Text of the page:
Recording my classes?


I am fairly green in all of this so please bear with me…

I run workshops and classes (about 20-25 participants)

I have been able to record me - by using a usb logitech headset and recording directly into audacity on my laptop…

I would like to be able to also record my participants questions as well as myself…

I’m thinking I need:

  • A mixer - with at least 2 mic inputs - I’ve been told usb is better? Is there a brand that you recommend (one that doesn’t break the bank? :wink: )
    A lapel mic for me - again any recommendations
    A omni-direction mic for the group (which could be placed sort of in the middle of the group)

As I said I am new to this - so the above is my guess at what I need… Any advice, recommendations are greatly appreciated!

Big Thanks,

One more chunk. Windows? Mac?


Sorry - I have two laptops - the one I was using is Windows XP - I also have a laptop with Windows Vista

That restricts the choices a little. Most Windows laptops only accept a tiny, delicate, wispy, mono microphone signal plugged into the side of the machine. They do pretty well with those. The forum is full of people trying to plug stereo mixers, cassette machines, and home music systems into their Windows Laptops. Almost all fail.

You can go in as a USB digital signal, that works famously – from either a USB microphone or a multi-microphone mixer that can speak USB, or a full analog mixer and a simple USB sound card like the UCA 202 we reviewed here on the forum.

I need to think about where to go from here because multi-microphone setups are not straightforward and it’s easy to design a simple, cheap system that needs custom parts, or an expensive system that just plugs together.

We have several systems here that are exactly what you want, but I had to design and build some of the cable adapters. The jump from one microphone to two (or more) is an enormous leap.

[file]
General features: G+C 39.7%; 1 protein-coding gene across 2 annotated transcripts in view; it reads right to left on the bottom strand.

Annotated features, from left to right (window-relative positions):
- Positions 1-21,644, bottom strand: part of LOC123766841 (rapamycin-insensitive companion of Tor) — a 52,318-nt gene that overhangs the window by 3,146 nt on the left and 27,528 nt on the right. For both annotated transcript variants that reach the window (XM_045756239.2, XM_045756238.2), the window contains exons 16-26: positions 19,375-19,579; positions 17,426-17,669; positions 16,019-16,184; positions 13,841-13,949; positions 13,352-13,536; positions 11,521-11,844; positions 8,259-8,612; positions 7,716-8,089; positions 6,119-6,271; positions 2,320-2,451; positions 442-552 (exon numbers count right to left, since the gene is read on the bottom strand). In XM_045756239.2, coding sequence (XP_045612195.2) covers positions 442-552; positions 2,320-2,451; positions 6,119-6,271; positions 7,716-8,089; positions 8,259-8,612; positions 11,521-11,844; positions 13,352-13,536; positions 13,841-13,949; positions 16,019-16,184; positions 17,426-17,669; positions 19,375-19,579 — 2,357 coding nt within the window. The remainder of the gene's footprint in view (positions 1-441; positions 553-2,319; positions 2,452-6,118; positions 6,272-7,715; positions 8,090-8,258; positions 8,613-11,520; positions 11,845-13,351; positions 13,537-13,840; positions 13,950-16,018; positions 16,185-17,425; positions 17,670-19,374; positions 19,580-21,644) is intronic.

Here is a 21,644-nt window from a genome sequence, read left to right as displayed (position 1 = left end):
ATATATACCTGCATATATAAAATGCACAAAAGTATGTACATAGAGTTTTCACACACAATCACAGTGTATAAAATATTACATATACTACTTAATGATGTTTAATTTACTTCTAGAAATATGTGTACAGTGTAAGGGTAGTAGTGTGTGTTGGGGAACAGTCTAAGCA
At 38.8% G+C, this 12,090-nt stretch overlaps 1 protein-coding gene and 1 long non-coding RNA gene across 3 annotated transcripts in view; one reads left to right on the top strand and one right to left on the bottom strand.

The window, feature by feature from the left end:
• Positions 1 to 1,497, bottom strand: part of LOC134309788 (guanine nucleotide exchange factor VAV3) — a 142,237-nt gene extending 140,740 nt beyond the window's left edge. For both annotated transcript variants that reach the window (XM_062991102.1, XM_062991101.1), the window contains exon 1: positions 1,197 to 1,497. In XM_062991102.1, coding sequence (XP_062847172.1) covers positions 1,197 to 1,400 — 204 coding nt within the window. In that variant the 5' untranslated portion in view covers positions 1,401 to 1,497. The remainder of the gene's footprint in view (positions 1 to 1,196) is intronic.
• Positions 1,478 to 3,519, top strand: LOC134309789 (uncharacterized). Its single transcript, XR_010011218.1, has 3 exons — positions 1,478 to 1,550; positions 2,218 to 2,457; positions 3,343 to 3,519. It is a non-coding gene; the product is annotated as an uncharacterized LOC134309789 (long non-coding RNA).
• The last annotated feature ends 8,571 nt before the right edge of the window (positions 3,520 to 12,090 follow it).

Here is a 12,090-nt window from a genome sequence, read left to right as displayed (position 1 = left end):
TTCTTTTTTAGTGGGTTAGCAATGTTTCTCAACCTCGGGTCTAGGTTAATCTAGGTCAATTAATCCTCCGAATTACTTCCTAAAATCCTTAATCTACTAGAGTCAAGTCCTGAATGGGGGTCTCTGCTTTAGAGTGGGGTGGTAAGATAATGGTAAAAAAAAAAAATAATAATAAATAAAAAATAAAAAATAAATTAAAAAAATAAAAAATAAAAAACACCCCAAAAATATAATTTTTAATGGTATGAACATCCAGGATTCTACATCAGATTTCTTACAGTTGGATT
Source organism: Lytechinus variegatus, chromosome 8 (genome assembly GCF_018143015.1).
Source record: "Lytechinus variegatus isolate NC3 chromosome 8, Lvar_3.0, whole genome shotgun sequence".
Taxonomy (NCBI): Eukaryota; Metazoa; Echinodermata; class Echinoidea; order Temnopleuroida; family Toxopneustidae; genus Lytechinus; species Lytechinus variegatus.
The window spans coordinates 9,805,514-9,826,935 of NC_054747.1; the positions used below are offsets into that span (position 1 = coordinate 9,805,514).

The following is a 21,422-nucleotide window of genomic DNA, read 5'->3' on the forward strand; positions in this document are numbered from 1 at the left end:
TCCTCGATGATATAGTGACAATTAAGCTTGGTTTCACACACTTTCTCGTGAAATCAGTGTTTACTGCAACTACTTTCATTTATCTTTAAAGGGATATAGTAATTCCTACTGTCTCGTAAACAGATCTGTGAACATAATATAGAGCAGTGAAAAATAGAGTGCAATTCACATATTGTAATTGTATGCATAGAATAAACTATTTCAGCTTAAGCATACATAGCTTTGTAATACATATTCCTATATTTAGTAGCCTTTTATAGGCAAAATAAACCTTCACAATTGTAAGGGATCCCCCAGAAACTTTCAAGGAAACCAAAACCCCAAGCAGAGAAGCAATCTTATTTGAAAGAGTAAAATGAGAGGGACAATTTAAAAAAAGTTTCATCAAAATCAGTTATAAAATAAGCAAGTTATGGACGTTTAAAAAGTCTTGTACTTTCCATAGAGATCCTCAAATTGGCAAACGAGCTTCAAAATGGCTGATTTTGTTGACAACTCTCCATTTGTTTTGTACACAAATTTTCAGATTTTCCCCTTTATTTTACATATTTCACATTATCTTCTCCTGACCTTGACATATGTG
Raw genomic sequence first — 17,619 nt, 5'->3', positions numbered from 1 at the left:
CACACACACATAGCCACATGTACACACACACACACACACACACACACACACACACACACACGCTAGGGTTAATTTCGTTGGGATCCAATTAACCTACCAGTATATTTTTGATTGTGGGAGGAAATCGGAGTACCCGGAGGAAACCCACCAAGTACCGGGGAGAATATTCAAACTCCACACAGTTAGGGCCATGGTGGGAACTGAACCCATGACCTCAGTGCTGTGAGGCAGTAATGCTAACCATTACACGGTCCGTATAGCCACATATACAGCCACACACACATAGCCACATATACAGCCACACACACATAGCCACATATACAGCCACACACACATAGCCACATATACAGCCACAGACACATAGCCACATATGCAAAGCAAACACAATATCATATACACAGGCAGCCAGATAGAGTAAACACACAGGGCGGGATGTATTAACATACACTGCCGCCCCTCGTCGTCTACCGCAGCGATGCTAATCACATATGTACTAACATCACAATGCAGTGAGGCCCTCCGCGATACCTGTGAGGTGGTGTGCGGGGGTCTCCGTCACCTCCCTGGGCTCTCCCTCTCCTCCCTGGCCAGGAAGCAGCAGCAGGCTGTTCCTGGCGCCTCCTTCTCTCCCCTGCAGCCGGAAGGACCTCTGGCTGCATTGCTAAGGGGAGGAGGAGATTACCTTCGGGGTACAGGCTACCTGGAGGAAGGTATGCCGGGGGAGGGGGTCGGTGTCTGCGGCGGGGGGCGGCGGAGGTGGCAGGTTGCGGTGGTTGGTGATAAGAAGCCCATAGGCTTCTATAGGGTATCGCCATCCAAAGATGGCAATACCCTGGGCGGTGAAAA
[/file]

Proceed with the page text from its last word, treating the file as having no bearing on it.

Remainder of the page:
To get you down to part numbers:

The mixer is a Peavey PV6…

It will mix four different microphones into a show. Most of our training sessions use two. The trainer wears a Radio Shack Tie-Tack microphone…

That gets plugged into a custom connector adapter so it will plug into the Peavey. That’s the part I build. The microphone runs from a small internal watch battery and doesn’t need external power supplies.

The audience microphone is an omnidirectional hand-held that Radio Shack apparently no longer makes. It plugs straight into the mixer and we leave it in the middle of the audience – sometimes just on a chair. This takes a reasonably quiet room and I’d probably just use a second tie-tack microphone for this.

The mixer supplies headphone connections so the trainer can listen and tell if everything sounds OK. You can’t always plug into the computer to listen because of delay problems.

The Peavey plugs straight into a Mac or Deskside Windows PC to record the show. If you have a Windows laptop, your choices are a USB Sound Card like the UCA202 or just buy the Peavey with a USB built-in…

We tried cheap “disco” mixers and they tend to only have one microphone channel and it’s terrible. The Peavey has a “real” microphone channel design and will handle many different microphone types and actors with no problems. A couple of other similar sized and priced mixers surfaced on the forum and I have no experience with them.

There is such a need for this particular “product” that techniques have been designed to combine two microphones directly in the computer, but it’s only partially successful, it’s awkward to use, and you can’t do it across all computer types.

They make USB microphone mixers – where everything is USB – and I don’t know a thing about them except I bet they’re expensive.